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2018 (English)In: Multimodal Technologies and Interaction, ISSN 2414-4088, Vol. 2, no 1Article in journal (Refereed) Published
Abstract [en]

We here present results and analysis from a study of affective tactile communication between human and humanoid robot (the NAO robot). In the present work, participants conveyed eight emotions to the NAO via touch. In this study, we sought to understand the potential for using a wearable affective (tactile) interface, or WAffI. The aims of our study were to address the following: (i) how emotions and affective states can be conveyed (encoded) to such a humanoid robot, (ii) what are the effects of dressing the NAO in the WAffI on emotion conveyance and (iii) what is the potential for decoding emotion and affective states. We found that subjects conveyed touch for longer duration and over more locations on the robot when the NAO was dressed with WAffI than when it was not. Our analysis illuminates ways by which affective valence, and separate emotions, might be decoded by a humanoid robot according to the different features of touch: intensity, duration, location, type. Finally, we discuss the types of sensors and their distribution as they may be embedded within the WAffI and that would likely benefit Human-NAO (and Human-Humanoid) interaction along the affective tactile dimension.

Keywords
affective tactile interaction, emotions, human-robot interaction, touch, emotion classification
National Category
Robotics
Research subject
Interaction Lab (ILAB); INF302 Autonomous Intelligent Systems
Identifiers
urn:nbn:se:his:diva-14958 (URN)10.3390/mti2010002 (DOI)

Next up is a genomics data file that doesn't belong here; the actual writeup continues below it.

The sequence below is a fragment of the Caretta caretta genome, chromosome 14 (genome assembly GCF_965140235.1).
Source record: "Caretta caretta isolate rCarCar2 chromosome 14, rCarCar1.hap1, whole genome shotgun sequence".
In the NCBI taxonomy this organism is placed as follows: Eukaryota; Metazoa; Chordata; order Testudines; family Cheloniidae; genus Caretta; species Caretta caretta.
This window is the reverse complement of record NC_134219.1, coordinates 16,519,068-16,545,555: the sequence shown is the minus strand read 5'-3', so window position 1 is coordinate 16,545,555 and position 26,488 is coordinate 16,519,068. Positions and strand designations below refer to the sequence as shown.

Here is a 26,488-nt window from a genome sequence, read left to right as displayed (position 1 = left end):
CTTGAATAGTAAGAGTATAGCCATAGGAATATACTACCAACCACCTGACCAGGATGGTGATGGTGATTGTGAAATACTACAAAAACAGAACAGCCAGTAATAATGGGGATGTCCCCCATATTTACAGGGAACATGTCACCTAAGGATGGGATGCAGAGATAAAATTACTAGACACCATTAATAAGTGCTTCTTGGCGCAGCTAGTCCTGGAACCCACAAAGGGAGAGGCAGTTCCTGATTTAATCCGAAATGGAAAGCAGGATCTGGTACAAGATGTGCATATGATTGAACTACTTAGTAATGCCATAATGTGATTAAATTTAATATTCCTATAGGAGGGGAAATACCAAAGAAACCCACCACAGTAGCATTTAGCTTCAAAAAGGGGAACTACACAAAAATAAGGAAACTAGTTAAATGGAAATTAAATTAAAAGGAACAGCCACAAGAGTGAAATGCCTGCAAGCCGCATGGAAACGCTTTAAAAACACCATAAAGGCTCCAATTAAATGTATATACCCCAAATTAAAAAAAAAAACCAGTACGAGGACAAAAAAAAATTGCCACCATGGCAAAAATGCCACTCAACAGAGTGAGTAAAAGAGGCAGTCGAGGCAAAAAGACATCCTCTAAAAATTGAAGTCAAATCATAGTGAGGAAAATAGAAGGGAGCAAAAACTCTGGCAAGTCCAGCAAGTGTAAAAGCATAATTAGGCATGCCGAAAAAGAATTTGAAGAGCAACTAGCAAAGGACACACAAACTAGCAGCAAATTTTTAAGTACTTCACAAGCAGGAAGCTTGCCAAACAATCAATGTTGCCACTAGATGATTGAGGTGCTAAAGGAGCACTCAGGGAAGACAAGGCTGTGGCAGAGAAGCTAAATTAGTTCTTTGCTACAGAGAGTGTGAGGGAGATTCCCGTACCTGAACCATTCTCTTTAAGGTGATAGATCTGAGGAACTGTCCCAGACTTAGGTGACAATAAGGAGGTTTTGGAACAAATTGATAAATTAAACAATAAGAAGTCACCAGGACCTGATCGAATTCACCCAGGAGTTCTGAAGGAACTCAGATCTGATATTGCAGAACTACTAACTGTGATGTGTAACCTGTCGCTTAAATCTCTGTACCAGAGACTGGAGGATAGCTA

Projects
Design, textil och hållbar utveckling
Funder
Region Västra Götaland
Available from: 2018-03-13 Created: 2018-03-13 Last updated: 2019-02-15Bibliographically approved
Rose, J. & Alenljung, B. (2018). Uppföljning: Utbildning på forskarnivå. Skövde: Högskolan i Skövde
Open this publication in new window or tab >>Uppföljning: Utbildning på forskarnivå
2018 (Swedish)Report (Other (popular science, discussion, etc.))
Place, publisher, year, edition, pages
Skövde: Högskolan i Skövde, 2018
Identifiers
urn:nbn:se:his:diva-16696 (URN)
Available from: 2019-03-13 Created: 2019-03-13 Last updated: 2019-03-15
Alenljung, B., Lindblom, J., Andreasson, R. & Ziemke, T. (2017). User Experience in Social Human-Robot Interaction. International Journal of Ambient Computing and Intelligence (IJACI), 8(2), 12-31
Open this publication in new window or tab >>User Experience in Social Human-Robot Interaction
2017 (English)In: International Journal of Ambient Computing and Intelligence (IJACI), ISSN 1941-6237, E-ISSN 1941-6245, Vol. 8, no 2, p. 12-31Article in journal (Refereed) Published
Abstract [en]

Socially interactive robots are expected to have an increasing importance in human society. For social robots to provide long-term added value to people’s lives, it is of major importance to stressthe need for positive user experience (UX) of such robots. The human-centered view emphasizes various aspects that emerge in the interaction between humans and robots. However, a positive UX does not appear by itself but has to be designed for and evaluated systematically. In this paper, the focus is on the role and relevance of UX in human-robot interaction (HRI) and four trends concerning the role and relevance of UX related to socially interactive robots are identified, and three challenges related to its evaluation are also presented. It is argued that current research efforts and directions are not sufficient in HRI research, and that future research needs to further address interdisciplinary research in order to achieve long-term success of socially interactive robots.

Keywords
Human-Centered HRI, Human-Robot Interaction, Human-Technology Interaction, Robotic Technology, Socially Interactive Technology, UX Design, UX Evaluation, UX Goals
National Category
Interaction Technologies
Research subject
Interaction Lab (ILAB); Information Systems; INF302 Autonomous Intelligent Systems
Identifiers
urn:nbn:se:his:diva-13430 (URN)10.4018/IJACI.2017040102 (DOI)000396727500002 ()2-s2.0-85016032163 (Scopus ID)
Projects
the Knowledge Foundation, Stockholm, SIDUS grant agreement no. 20140220. (AIR, “Action and intention recognition in human interaction with autonomous systems").